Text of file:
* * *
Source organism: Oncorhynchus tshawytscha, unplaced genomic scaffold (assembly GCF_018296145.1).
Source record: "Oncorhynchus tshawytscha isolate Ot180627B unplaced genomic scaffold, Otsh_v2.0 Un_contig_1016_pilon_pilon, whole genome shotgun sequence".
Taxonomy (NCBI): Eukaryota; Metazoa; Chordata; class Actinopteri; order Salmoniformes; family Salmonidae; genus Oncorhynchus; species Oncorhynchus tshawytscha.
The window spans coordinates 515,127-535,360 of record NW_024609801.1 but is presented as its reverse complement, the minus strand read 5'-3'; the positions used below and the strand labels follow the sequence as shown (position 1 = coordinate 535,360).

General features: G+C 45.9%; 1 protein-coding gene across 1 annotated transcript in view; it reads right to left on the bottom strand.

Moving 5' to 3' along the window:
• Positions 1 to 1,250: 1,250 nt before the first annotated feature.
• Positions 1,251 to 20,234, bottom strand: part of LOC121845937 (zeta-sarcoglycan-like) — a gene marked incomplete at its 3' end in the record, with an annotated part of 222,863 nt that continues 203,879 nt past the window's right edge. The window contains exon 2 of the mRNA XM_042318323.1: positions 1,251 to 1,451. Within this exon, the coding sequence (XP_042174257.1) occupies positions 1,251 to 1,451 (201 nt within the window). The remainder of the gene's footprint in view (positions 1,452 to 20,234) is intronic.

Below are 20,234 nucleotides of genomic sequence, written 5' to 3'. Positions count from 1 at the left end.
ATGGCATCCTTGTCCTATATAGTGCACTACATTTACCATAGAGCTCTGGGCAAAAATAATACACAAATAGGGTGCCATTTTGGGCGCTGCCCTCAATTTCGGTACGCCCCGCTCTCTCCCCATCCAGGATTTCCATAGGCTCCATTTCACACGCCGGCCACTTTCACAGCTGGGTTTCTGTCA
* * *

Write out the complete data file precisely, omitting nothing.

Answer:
Source organism: Oncorhynchus tshawytscha, unplaced genomic scaffold (assembly GCF_018296145.1).
Source record: "Oncorhynchus tshawytscha isolate Ot180627B unplaced genomic scaffold, Otsh_v2.0 Un_contig_1016_pilon_pilon, whole genome shotgun sequence".
Taxonomy (NCBI): Eukaryota; Metazoa; Chordata; class Actinopteri; order Salmoniformes; family Salmonidae; genus Oncorhynchus; species Oncorhynchus tshawytscha.
The window spans coordinates 515,127-535,360 of record NW_024609801.1 but is presented as its reverse complement, the minus strand read 5'-3'; the positions used below and the strand labels follow the sequence as shown (position 1 = coordinate 535,360).

General features: G+C 45.9%; 1 protein-coding gene across 1 annotated transcript in view; it reads right to left on the bottom strand.

Moving 5' to 3' along the window:
• Positions 1 to 1,250: 1,250 nt before the first annotated feature.
• Positions 1,251 to 20,234, bottom strand: part of LOC121845937 (zeta-sarcoglycan-like) — a gene marked incomplete at its 3' end in the record, with an annotated part of 222,863 nt that continues 203,879 nt past the window's right edge. The window contains exon 2 of the mRNA XM_042318323.1: positions 1,251 to 1,451. Within this exon, the coding sequence (XP_042174257.1) occupies positions 1,251 to 1,451 (201 nt within the window). The remainder of the gene's footprint in view (positions 1,452 to 20,234) is intronic.

Below are 20,234 nucleotides of genomic sequence, written 5' to 3'. Positions count from 1 at the left end.
ATGGCATCCTTGTCCTATATAGTGCACTACATTTACCATAGAGCTCTGGGCAAAAATAATACACAAATAGGGTGCCATTTTGGGCGCTGCCCTCAATTTCGGTACGCCCCGCTCTCTCCCCATCCAGGATTTCCATAGGCTCCATTTCACACGCCGGCCACTTTCACAGCTGGGTTTCTGTCA